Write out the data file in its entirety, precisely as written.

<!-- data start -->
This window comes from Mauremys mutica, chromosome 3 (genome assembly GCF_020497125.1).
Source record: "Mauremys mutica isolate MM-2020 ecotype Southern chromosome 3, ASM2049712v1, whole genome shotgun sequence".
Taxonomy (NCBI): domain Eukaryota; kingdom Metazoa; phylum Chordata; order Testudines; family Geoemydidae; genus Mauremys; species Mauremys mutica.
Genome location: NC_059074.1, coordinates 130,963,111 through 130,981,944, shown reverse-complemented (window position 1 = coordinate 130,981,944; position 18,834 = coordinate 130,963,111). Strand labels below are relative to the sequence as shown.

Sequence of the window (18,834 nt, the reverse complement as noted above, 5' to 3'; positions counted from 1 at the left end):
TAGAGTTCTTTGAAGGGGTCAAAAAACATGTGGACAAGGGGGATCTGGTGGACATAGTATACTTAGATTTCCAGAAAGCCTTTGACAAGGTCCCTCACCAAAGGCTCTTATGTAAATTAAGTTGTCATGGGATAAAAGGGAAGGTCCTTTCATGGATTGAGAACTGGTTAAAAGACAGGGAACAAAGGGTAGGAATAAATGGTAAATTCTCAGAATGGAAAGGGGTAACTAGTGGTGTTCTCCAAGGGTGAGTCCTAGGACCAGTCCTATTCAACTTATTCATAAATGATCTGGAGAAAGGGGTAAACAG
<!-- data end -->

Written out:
This window comes from Mauremys mutica, chromosome 3 (genome assembly GCF_020497125.1).
Source record: "Mauremys mutica isolate MM-2020 ecotype Southern chromosome 3, ASM2049712v1, whole genome shotgun sequence".
Taxonomy (NCBI): domain Eukaryota; kingdom Metazoa; phylum Chordata; order Testudines; family Geoemydidae; genus Mauremys; species Mauremys mutica.
Genome location: NC_059074.1, coordinates 130,963,111 through 130,981,944, shown reverse-complemented (window position 1 = coordinate 130,981,944; position 18,834 = coordinate 130,963,111). Strand labels below are relative to the sequence as shown.

Sequence of the window (18,834 nt, the reverse complement as noted above, 5' to 3'; positions counted from 1 at the left end):
TAGAGTTCTTTGAAGGGGTCAAAAAACATGTGGACAAGGGGGATCTGGTGGACATAGTATACTTAGATTTCCAGAAAGCCTTTGACAAGGTCCCTCACCAAAGGCTCTTATGTAAATTAAGTTGTCATGGGATAAAAGGGAAGGTCCTTTCATGGATTGAGAACTGGTTAAAAGACAGGGAACAAAGGGTAGGAATAAATGGTAAATTCTCAGAATGGAAAGGGGTAACTAGTGGTGTTCTCCAAGGGTGAGTCCTAGGACCAGTCCTATTCAACTTATTCATAAATGATCTGGAGAAAGGGGTAAACAG